Three years ago The Pillowcase Project was implemented in Red Cross regions nationwide. The program, which was developed after Hurricane Katerina and through support from Disney, focuses on reaching young students (3rd-5th grade) and sharing preparedness resources and resiliency techniques.  Volunteer Pillowcase Project Instructors complete a training course that hones their preparedness knowledge and presentation skills and readies them to conduct classroom instruction and interactive activities in schools, summer camps, youth programs and after-school settings.  The program empowers students to act as advocates for disaster preparedness in their homes and communities, as well as teaches them how to use coping skills to help manage stress during emergencies and in everyday situations.

Community Disaster Education (CDE) Presenters continue to encourage adult community members, organizations and agencies by promoting and conducting public speaking and/or booth support on how to prevent and prepared for emergencies. Preparing the nearly 4.5 million residents Northeast Ohio home is no small feat, but Red Cross volunteers participate in many community outreach events across our area, helping to educate over 75,000 individuals annually.

If you are interested in volunteering to prepare your community in either of these capacities, please visit our website: www.redcross.org/neo and click on Volunteer on the left side of the screen. You will be dropped directly into the application process. You may also call 216-431-3328 or email, NEOvolunteer@redcross.org.

Remembering Hurricane Katrina

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Ten years ago, the costliest natural disaster in the history of the United States, Hurricane Katrina barreled its way onto land, causing devastation from Florida to Texas.  And the Red Cross launched the largest disaster response in its 134 year history, involving more than 245,000 disaster workers and volunteers who helped millions of people with shelter, food and funds to help them get back on their feet.

John Gareis and Tony Rivera of the Northeast Ohio Region of the Red Cross were among the relief workers dispatched to the hurricane-affected region.  They were featured this week in a story about the 10th anniversary of hurricane Katrina, aired by WKYC channel 3.

As noted in the story, the Red Cross established the Safe and Well website to let family and friends know you’re OK after a disaster.  And to help children be better prepared for future disasters, the Pillowcase Project was launched.  It teaches students in third, fourth and fifth grades how to create a disaster kit by packing essential items into a pillowcase for swift escape and easy transport in the face of emergencies.

If you are a registered volunteer who has taken the Disaster Services Overview course and are interested in presenting a Pillowcase Project to children, please call John Gareis at 216-431-3219 or email him at John.Gareis@redcross.org.  If you are not a volunteer yet, log onto redcross.org/volunteer to get started.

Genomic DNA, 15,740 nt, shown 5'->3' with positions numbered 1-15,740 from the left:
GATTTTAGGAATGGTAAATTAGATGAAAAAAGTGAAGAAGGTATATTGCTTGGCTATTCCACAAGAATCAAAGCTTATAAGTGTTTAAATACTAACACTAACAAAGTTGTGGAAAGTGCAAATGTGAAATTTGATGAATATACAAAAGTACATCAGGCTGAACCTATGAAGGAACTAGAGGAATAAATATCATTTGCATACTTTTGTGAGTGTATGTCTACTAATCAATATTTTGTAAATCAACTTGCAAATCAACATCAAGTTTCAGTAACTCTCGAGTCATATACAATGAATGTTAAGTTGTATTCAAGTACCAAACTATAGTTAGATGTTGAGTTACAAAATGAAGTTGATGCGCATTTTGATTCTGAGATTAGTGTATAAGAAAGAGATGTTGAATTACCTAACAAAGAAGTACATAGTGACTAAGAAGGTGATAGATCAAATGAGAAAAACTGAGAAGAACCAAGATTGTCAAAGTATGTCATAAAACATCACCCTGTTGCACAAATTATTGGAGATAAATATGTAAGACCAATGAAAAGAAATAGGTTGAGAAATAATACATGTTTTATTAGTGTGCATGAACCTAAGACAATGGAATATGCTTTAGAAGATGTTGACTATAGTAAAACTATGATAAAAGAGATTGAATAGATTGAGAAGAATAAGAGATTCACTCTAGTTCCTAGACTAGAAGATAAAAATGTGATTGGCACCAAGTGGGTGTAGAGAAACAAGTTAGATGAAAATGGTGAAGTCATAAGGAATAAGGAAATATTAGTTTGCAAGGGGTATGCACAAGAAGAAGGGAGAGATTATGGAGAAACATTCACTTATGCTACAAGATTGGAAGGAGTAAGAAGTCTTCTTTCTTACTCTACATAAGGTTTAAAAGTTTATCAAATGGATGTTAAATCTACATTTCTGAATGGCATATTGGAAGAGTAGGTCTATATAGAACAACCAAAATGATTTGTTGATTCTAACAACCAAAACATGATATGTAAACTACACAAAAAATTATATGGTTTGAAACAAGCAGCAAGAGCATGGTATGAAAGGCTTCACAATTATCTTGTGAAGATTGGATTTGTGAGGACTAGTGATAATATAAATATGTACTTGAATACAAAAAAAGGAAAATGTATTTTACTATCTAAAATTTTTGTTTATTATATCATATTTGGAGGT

And as we note the tenth anniversary of hurricane Katrina, millions of people in Florida and along the Gulf Coast are breathing a bit easier, as all tropical storm warnings and watches were dropped following the weakening of what once was tropical storm Erika.  But it serves as a reminder that this is peak season for hurricanes, and the Red Cross is ready to assist, whenever and wherever needed.

Jessica’s Red Cross story

Jessica Sandoval, a summer intern with the Lorain County Chapter, displays her Leadership Lorain certificate.

Jessica Sandoval, a summer intern with the Lorain County Chapter, displays her Leadership Lorain certificate.

Following my sophomore year as a marketing major at University of Dayton, I became involved with the Lorain County Chapter of the American Red Cross through the Leadership Lorain County Internship Program. As the Communications Specialist Intern, I was responsible for increasing Red Cross awareness and donations through effective communications, public relations and the use of social media tools.

Previous to my assignment, I knew very little about the American Red Cross, but I was quickly amazed by this incredible organization. The American Red Cross is a non-profit organization and not a federal agency. As such, it receives no regular federal funding. The Red Cross also does a lot more than host blood drives. Each region is well equipped with a Disaster Action Team, Disaster Mental Health Team, and an array of other volunteers. They also offer services to the Armed Forces—from preparing soldiers and their families for deployment to getting those same soldiers emergency contact with their families while overseas.

Based on my experience, I do not think the public is well aware of the extent to which the Red Cross helps our local, as well as national, communities.

While attending a Friday Forum at the Cleveland City Club to hear President and CEO of the American Red Cross, Gail McGovern, speak I met a volunteer who truly changed my life. The woman, who dedicates 100% of her time to volunteering, and I discussed her career in the medical field and a trip she took to India to treat patients in a poor village. I commended her on her voluntarism and expressed how I wished my future profession in the business world would allow me to help people the same way hers does. I commented that those in the medical field have the ability to go the extra mile and help people in a more profound way than any other profession. She informed me it is not an extra mile, but a different mile.

During my time at the Lorain County Chapter I helped prepare for the annual 5K Run for the Red, and have witnessed the chapter go through a merger with the Firelands Chapter. I also created several campaigns for different chapter events including Christmas in July which supported the annual Holiday Mail for Heroes and the Pillowcase Project sponsored by Disney. I contributed blogs on chapter events and also created a Social Media and Marketing timeline for the annual 5K. I also canvased for our 5K, made phone calls in hopes of obtaining donations, and spread Red Cross awareness whenever and wherever I could. As a marketing major, I believe I learned so much about my future profession as well as what it is like to work for a non-profit organization. I had the opportunity to become CPR Certified as well as take Disaster Overview and Fundamental courses.

Whether it was hearing a volunteer’s Red Cross Story, or learning something new about my major (or even myself), I was inspired every single day when I stepped over the threshold of that history Lorain County building. I could not agree more with President and CEO of the American Red Cross, Gail McGovern, when she says, “the depth and breadth of all the Red Cross does still amaze me, and it’s an incredible privilege to play a part in it.” I plan on continuing my involvement with the American Red Cross as I complete the last two years of school and well into my future.